September 04, 2003

Economics (?!?) of McBandwidth

I spend a lot of my time writing in cafes. I prefer it because it gets me away from all of the distractions of working at home or office without the isolation of working someplace completely still, such as the library or the park. It's the classic "third space" that provides for a level of a social environment without the commitment of familiarity. For me, it has also provided another benefit: no Internet. I'm easily distractable and procrastination-prone (call it "adult ADD" or "a lack of disciple" or "the modern condition." Whatever. It's the same thing that nearly everyone I know suffers from, or believe they suffer from), so having the Net around is a perfect way to kill lots of potentially productive time while learning all kinds of fabulous trivia.

However, this disconnected bliss is changing as WiFi appears in my preferred cafes and my job is becoming more dependent on being actually connected. So I'm trying to adapt my life to use them. The Coffee Beanery (what a terrible name, btw, it sounds like something between a disease and an insult) on the corner of South University and East University in Ann Arbor had free WiFi when I was here six months ago, but today although it has a functioning access point, it doesn't seem to be routing to the Net at large. I wondered why they may have chosen to cut off Net access (if not just negligence or a loose cable or something), so I started thinking about the economics of WiFi in cafes, and specifically whether McDonald's ideas is good or not.

On first blush, the McDonald's idea seemed really bad: the point of fast food is to be fast, but the point of WiFi is to get people to settle down for extended periods. It seems backward to try to piggyback an idea that extends people's stay on a business model that depends on high turnover. But McDonald's isn't dumb, so I decided to think about what this means, and also what it means for smaller places (like Maxfield's Cafe and Samovar, my preferred free-wireless cafes in San Francisco). These locations are a new kind of ISP, one that's much more dependent on its users' specific behaviors than previous ISPs, which could think in more traditional service/commodity ways.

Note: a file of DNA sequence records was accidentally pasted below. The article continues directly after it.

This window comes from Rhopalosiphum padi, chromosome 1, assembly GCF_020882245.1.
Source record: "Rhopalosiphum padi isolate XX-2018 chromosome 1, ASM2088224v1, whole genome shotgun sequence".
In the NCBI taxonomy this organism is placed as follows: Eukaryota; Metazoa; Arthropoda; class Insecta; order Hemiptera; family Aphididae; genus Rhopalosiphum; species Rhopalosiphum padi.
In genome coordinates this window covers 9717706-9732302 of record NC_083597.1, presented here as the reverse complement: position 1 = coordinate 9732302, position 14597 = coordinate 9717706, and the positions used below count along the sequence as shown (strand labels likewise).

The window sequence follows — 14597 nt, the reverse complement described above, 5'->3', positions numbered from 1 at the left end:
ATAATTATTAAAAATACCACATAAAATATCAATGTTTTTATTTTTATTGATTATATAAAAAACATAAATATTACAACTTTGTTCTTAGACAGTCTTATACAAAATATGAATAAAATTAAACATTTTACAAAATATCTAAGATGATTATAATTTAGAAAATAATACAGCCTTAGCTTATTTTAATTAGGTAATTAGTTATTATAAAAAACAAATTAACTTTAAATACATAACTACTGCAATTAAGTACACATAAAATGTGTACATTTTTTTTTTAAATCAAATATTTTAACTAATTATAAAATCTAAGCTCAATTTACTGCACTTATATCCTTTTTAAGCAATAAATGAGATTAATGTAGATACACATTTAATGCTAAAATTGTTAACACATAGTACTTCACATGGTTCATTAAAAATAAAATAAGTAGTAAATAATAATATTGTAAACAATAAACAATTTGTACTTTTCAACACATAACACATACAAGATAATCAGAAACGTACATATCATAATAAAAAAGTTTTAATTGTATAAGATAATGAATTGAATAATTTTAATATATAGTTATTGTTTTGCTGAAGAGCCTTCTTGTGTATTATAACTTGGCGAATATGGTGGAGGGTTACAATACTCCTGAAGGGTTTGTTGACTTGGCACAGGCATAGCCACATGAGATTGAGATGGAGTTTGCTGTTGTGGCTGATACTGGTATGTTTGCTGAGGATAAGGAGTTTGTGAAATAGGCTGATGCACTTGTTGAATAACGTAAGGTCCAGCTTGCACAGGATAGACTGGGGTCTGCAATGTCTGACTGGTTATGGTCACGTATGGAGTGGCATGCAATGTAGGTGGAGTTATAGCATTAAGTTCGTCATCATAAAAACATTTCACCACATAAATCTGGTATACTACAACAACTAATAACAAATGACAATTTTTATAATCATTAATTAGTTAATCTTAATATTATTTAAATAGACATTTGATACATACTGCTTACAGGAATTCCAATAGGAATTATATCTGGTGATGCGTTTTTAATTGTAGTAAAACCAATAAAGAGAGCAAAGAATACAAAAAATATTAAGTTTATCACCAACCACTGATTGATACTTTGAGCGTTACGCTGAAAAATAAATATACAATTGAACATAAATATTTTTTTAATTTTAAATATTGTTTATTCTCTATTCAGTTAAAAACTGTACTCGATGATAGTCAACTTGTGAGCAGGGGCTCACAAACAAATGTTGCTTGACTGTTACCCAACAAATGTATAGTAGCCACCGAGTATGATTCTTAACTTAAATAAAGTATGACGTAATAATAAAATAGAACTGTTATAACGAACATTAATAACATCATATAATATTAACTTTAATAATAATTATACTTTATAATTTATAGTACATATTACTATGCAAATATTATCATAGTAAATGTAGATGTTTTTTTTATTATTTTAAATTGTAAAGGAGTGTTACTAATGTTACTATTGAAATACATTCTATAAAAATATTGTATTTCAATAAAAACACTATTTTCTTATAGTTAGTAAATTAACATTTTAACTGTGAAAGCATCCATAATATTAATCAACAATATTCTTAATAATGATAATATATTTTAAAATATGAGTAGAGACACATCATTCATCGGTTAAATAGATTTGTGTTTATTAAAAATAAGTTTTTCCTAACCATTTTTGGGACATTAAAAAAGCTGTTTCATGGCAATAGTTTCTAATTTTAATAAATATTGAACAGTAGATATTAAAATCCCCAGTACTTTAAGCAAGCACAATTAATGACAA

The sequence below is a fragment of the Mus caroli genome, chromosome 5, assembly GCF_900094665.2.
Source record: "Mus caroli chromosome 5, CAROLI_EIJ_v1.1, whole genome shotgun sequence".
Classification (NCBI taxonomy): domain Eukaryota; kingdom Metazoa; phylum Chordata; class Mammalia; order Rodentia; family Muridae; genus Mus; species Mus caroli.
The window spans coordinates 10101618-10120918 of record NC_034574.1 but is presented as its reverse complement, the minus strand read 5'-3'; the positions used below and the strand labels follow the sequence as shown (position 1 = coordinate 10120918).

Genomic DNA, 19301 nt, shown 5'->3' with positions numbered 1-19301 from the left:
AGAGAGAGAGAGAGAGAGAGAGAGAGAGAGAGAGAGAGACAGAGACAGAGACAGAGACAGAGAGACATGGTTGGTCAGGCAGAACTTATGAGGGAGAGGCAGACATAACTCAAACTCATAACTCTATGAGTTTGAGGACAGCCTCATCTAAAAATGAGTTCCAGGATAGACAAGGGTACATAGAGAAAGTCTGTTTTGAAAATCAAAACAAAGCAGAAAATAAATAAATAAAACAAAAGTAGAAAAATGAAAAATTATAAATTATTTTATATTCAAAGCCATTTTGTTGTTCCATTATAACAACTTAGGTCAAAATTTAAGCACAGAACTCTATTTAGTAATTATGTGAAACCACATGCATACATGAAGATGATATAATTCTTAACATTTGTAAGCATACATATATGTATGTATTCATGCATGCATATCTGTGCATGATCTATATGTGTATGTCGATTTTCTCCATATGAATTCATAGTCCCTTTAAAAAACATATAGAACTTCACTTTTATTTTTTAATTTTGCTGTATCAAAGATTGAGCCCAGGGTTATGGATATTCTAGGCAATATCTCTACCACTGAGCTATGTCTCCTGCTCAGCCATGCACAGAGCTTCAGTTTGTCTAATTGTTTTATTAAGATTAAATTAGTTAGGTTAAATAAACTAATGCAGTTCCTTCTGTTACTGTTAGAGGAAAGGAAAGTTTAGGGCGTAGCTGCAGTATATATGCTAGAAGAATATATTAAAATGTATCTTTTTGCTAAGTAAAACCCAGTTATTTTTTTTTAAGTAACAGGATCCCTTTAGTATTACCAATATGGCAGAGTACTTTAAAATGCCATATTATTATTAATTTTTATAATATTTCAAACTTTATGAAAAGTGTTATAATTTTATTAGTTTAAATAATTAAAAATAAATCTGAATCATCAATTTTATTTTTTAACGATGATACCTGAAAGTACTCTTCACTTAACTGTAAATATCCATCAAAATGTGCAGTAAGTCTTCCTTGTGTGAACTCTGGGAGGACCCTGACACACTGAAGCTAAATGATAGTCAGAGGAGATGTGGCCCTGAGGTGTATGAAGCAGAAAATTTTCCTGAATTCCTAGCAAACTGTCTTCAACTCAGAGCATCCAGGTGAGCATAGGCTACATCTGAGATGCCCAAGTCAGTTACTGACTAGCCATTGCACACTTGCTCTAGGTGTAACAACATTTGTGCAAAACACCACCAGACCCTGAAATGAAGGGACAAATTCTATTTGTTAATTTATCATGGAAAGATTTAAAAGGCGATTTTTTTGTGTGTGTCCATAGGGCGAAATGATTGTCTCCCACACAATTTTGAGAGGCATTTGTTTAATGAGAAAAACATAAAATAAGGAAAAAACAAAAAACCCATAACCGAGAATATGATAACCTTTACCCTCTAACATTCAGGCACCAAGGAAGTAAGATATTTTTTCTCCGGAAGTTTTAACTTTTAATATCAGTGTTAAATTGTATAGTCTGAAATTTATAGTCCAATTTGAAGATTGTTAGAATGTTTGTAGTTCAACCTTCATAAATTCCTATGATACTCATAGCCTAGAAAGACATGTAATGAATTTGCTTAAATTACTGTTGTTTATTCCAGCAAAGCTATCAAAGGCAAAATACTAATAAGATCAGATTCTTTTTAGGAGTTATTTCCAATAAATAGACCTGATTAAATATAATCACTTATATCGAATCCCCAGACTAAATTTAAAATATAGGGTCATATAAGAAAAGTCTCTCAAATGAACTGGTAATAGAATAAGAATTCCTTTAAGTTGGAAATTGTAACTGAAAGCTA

Short of reading The Economist every week for years—I have no economics training, so I'm sure I'm making lots of freshman mistakes here, but I decided to take a cut at thinking about it.

First, I wanted to think about how to value a single sit-down seat in a cafe. I'm explicitly not looking at the counter side of the coffee/burger business, since that seems like a different product line—the people who walk in, get a thing and run out have a different agenda than the people who come to the cafe and sit down. Presumably, this later group is the one that McDonald's is hoping to build, to be more like Maxfield's or Samovar, where all the seats are full pretty much all day (I'm imagining that some VP said "hey, we have all of these great plastic booths that only get used during the lunch rush—why don't we install WiFi so that they get used ALL the time!" as justification to get the WiFi scheme funded). I'm also not thinking of the problem of pricing the connection. That's way beyond my capabilities and I'm more interested in the general outline of problem, mostly for my own understanding (for pricing info see this discussion). I'm pretty much assuming that the connection is free and the value that it provides the cafe is in greater consumption of the cafe's products as people spend more time in the cafe and return more often. This is behavior I've actually seen in mysell. Molly and I go to Maxfield's all the time and we probably spend $12 between the two of us twice a week, as opposed to the $4 we would spend—at best—if we only visited there when we wanted a drink. McDonald's is actually charging for their connectivity (and the, confusingly, different rates in each of their test markets—which is either a bake-off between the various providers participating or an attempt to react to regions differences).

I came up with this formula to model the value of the filled seats in a cafe at a given time: